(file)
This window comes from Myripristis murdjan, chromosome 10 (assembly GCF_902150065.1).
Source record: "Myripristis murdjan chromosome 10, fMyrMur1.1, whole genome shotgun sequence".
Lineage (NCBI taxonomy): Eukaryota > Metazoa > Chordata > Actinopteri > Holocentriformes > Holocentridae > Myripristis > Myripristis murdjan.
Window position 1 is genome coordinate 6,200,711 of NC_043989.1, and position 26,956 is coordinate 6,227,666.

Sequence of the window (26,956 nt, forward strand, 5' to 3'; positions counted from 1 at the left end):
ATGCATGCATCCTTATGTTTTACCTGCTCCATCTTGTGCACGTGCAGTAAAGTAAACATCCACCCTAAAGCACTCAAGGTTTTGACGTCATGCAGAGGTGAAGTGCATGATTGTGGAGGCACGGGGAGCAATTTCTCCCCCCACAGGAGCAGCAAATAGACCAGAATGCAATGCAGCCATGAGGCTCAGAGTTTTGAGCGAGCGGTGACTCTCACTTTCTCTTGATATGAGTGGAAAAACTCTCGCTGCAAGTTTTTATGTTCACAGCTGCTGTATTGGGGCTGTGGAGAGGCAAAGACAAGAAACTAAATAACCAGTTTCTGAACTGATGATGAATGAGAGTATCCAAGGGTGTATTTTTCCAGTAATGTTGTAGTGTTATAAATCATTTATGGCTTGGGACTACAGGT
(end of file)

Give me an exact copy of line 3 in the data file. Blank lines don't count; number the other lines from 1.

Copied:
Lineage (NCBI taxonomy): Eukaryota > Metazoa > Chordata > Actinopteri > Holocentriformes > Holocentridae > Myripristis > Myripristis murdjan.